The rules are simple, once the last hold of a route is reached, the climb is complete. If one falls during an attempt, then he or she simply starts again.
Bouldering is where a viewer like you and I are likely to witness impressive, explosive, and athletic moves by world class athletes as they perform dynamic and mind-boggling manoeuvres through each course.
What also makes this event so exciting is that a climber is not restricted by the safety ropes, as the wall is only 4.5 metres off the ground and their fall is cushioned by a large mat, creating a scenario where we can see air dynamics and excitement at their peak.
The most traditional of the events, where each climber is given 6 minutes to reach for the sky (not literally but you get the point). Don’t let the 15m wall fool you, the wall is riddled with both tricky and insane obstacles, requiring high full body strength and flexibility as the climbers navigate upwards of this challenging course.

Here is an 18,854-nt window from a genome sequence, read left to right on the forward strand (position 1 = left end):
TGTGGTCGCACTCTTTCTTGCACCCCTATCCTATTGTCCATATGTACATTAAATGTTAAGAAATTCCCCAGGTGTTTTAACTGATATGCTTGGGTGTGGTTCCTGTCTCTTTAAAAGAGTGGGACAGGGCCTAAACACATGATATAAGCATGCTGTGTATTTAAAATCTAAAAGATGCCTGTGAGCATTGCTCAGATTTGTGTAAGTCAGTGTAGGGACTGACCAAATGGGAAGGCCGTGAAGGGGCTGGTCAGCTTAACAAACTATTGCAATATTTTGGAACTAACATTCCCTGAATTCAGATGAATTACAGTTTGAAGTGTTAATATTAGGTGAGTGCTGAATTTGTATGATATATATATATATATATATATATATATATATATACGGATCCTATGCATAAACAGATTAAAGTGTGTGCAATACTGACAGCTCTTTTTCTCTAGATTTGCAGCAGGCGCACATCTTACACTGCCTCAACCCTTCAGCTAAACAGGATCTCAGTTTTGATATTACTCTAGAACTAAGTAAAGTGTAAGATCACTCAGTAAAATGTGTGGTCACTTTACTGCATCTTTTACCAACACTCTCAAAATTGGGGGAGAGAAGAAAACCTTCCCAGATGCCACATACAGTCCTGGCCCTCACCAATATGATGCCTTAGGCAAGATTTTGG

Below, I’ve attached a schematic of each discipline to make it easier to get your head around the specifics of each event.
Figure 1: Climbing Disciplines Simplified (Source https://www.olympics.com.au/sports/sport-climbing/)
THE LINGO OF CLIMBING
Let’s assume you’ve booted your TV, and the climbing is on.
You are likely to be confused by the language of climbing, but fear not, as I have compiled a table of what the most commonly used terms in climbing are so you can fully understand what in the world the commentators are saying, or if the above scenario doesn’t happen, you can show off your knowledge to your friends and family.
|Crimp||Small hold that a climber can only utilise his fingers on|
|Dyno||Abbrevation for dynamic, used when a climber jumps between holds|